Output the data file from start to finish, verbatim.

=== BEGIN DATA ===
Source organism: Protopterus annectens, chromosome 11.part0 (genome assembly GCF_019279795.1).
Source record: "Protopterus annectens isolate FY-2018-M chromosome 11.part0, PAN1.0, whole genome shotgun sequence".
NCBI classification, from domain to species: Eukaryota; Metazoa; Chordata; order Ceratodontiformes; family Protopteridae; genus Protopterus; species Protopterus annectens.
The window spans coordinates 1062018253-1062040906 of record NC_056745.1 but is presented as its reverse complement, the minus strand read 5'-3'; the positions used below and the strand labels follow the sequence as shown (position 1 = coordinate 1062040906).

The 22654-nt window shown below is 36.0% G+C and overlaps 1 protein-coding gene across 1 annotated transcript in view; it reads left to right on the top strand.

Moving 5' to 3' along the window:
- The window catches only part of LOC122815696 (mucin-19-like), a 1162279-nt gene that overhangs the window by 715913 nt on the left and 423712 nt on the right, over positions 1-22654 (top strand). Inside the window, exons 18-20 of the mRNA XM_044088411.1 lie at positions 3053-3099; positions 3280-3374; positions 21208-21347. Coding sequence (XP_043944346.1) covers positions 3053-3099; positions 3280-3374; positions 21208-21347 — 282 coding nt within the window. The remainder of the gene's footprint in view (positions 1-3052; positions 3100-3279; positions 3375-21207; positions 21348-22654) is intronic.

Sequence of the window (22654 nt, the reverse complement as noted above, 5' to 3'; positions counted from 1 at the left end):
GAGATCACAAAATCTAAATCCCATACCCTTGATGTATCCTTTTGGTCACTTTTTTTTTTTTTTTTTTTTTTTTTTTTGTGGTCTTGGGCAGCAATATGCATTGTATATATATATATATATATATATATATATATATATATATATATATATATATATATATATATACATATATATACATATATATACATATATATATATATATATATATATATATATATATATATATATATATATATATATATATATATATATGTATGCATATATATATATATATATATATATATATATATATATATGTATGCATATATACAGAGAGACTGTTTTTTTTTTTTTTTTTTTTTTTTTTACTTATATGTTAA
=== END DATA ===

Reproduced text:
Source organism: Protopterus annectens, chromosome 11.part0 (genome assembly GCF_019279795.1).
Source record: "Protopterus annectens isolate FY-2018-M chromosome 11.part0, PAN1.0, whole genome shotgun sequence".
NCBI classification, from domain to species: Eukaryota; Metazoa; Chordata; order Ceratodontiformes; family Protopteridae; genus Protopterus; species Protopterus annectens.
The window spans coordinates 1062018253-1062040906 of record NC_056745.1 but is presented as its reverse complement, the minus strand read 5'-3'; the positions used below and the strand labels follow the sequence as shown (position 1 = coordinate 1062040906).

The 22654-nt window shown below is 36.0% G+C and overlaps 1 protein-coding gene across 1 annotated transcript in view; it reads left to right on the top strand.

Moving 5' to 3' along the window:
- The window catches only part of LOC122815696 (mucin-19-like), a 1162279-nt gene that overhangs the window by 715913 nt on the left and 423712 nt on the right, over positions 1-22654 (top strand). Inside the window, exons 18-20 of the mRNA XM_044088411.1 lie at positions 3053-3099; positions 3280-3374; positions 21208-21347. Coding sequence (XP_043944346.1) covers positions 3053-3099; positions 3280-3374; positions 21208-21347 — 282 coding nt within the window. The remainder of the gene's footprint in view (positions 1-3052; positions 3100-3279; positions 3375-21207; positions 21348-22654) is intronic.

Sequence of the window (22654 nt, the reverse complement as noted above, 5' to 3'; positions counted from 1 at the left end):
GAGATCACAAAATCTAAATCCCATACCCTTGATGTATCCTTTTGGTCACTTTTTTTTTTTTTTTTTTTTTTTTTTTTGTGGTCTTGGGCAGCAATATGCATTGTATATATATATATATATATATATATATATATATATATATATATATATATATATATATATATACATATATATACATATATATACATATATATATATATATATATATATATATATATATATATATATATATATATATATATATATATATATGTATGCATATATATATATATATATATATATATATATATATATATGTATGCATATATACAGAGAGACTGTTTTTTTTTTTTTTTTTTTTTTTTTTACTTATATGTTAA